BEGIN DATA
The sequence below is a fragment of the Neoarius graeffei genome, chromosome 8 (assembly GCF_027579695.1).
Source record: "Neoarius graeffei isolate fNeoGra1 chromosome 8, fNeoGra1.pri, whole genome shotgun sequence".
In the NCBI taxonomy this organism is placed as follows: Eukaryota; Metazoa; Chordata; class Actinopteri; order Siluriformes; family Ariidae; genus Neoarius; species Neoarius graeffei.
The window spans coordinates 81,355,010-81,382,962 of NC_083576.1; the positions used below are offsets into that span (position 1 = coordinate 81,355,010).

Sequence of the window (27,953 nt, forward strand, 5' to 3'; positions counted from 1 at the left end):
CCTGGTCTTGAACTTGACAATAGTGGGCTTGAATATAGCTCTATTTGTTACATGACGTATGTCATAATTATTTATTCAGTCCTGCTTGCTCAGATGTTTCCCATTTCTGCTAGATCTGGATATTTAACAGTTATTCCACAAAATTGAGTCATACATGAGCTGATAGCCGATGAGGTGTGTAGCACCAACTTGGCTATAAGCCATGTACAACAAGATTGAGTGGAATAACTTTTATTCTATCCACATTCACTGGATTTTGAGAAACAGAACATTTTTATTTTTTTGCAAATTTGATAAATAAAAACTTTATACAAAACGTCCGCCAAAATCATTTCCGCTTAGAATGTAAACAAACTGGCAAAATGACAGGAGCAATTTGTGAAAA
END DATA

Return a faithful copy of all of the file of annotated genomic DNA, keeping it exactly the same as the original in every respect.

The sequence below is a fragment of the Neoarius graeffei genome, chromosome 8 (assembly GCF_027579695.1).
Source record: "Neoarius graeffei isolate fNeoGra1 chromosome 8, fNeoGra1.pri, whole genome shotgun sequence".
In the NCBI taxonomy this organism is placed as follows: Eukaryota; Metazoa; Chordata; class Actinopteri; order Siluriformes; family Ariidae; genus Neoarius; species Neoarius graeffei.
The window spans coordinates 81,355,010-81,382,962 of NC_083576.1; the positions used below are offsets into that span (position 1 = coordinate 81,355,010).

Sequence of the window (27,953 nt, forward strand, 5' to 3'; positions counted from 1 at the left end):
CCTGGTCTTGAACTTGACAATAGTGGGCTTGAATATAGCTCTATTTGTTACATGACGTATGTCATAATTATTTATTCAGTCCTGCTTGCTCAGATGTTTCCCATTTCTGCTAGATCTGGATATTTAACAGTTATTCCACAAAATTGAGTCATACATGAGCTGATAGCCGATGAGGTGTGTAGCACCAACTTGGCTATAAGCCATGTACAACAAGATTGAGTGGAATAACTTTTATTCTATCCACATTCACTGGATTTTGAGAAACAGAACATTTTTATTTTTTTGCAAATTTGATAAATAAAAACTTTATACAAAACGTCCGCCAAAATCATTTCCGCTTAGAATGTAAACAAACTGGCAAAATGACAGGAGCAATTTGTGAAAA